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Blocking Intracellular Glutamate May Halt Neuropathic Pain

May 10, 2016
Experiments to block receptors deep within spinal neurons, metabotropic glutamate 5 receptors (mGluR5), may open the door to more effective treatments for neuropathic pain.

Interview with Karen O'Malley, PhD

Understanding how the body processes pain is essential to understanding how to better treat it. Aiding in that understanding has been intense research on one of the key players that transmit nociceptive information through the body. G-protein-couple receptors (GPCRs) play a critical role in various bodily functions, including as a mediator of neuroplasticity underlying chronic pain.  One specific receptor, metabotropic glutamate 5 receptor (mGluR5), is heavily abundant in the dorsal horn (DH),1,2 prime real estate for the relay of pain information throughout the central nervous system (CNS).3

Blocking gluamate receptors inside cells appears to be a potentially effective treatment for neuropathic pain.While researchers already know that mGluR5 influences hypersensitivity following a nerve injury, they haven’t understood whether these effects are due to signaling of the receptor on the surface of spinal cells or inside of them. In a new study published online in Nature Communications,4 it appears that not only does mGluR5 proliferate in the DH following a nerve injury, the receptor is far more influential inside the cell, specifically on the membranes of the nucleus.

“To our knowledge, these are the first experiments demonstrating a role for an intracellular GPCR in an in vivo behavioral model,” wrote the researchers. While many GPCR’s can be found on the nuclear membrane, deducing their significance has been tricky. Now, the researcher team from Washington University School of Medicine in St. Louis, Missouri, and McGill University in Montreal, Canada, believe nuclear mGluR5 could become a measurable treatment target for analgesia, something that would influence future therapies to come.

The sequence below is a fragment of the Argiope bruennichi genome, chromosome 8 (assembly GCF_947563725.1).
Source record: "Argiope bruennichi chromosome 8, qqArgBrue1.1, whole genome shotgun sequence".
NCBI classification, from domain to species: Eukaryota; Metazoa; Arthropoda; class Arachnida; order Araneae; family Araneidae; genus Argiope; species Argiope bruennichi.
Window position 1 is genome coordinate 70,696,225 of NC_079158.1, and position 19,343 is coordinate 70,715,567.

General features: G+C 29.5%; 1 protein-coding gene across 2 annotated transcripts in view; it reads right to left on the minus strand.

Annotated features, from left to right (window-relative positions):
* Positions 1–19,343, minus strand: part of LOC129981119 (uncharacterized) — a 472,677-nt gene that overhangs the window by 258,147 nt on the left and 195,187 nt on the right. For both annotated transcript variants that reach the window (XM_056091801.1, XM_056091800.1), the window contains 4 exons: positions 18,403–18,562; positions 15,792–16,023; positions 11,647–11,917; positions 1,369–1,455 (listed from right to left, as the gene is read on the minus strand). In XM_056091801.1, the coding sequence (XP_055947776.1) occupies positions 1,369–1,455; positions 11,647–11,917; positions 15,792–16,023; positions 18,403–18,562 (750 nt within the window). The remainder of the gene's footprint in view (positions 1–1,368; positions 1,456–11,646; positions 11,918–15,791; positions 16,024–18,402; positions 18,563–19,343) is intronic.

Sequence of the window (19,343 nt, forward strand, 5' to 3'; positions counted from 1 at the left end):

Block the Receptor, Curb the Pain

The investigators wanted to analyze how mGluR5 responded when rats received a spared-nerve injury (SNI), which is a typical neuropathic pain model that helps to simulate human neuropathic pain, like spontaneous pain, allodynia, and hyperalgesia. The researchers found nuclear mGluR5 inside DH neurons increased following the trauma. The mGluR5 binding sites also appeared to increase, suggesting a pathophysiological role. Effector molecules, known to impact neuropathic plasticity, increased as well. Based on this reaction, mGluR5 appeared to be a key component in a systemic chain signaling nociception, something that potentially may be suppressed using selective drugs, the authors noted.

For instance, when researchers blocked intracellular mGluR5 using a permeable antagonist called fenobam (IC50 80 nM), they found marked, dose-dependent reductions in the rats’ pain behaviors for about one hour after the injection. By contrast, inhibiting only the mGluR5 found on the cell surface using an impermeable antagonist had no effect, which supported the notion that mGluR5 found inside the cell is far more influential in pain transmission.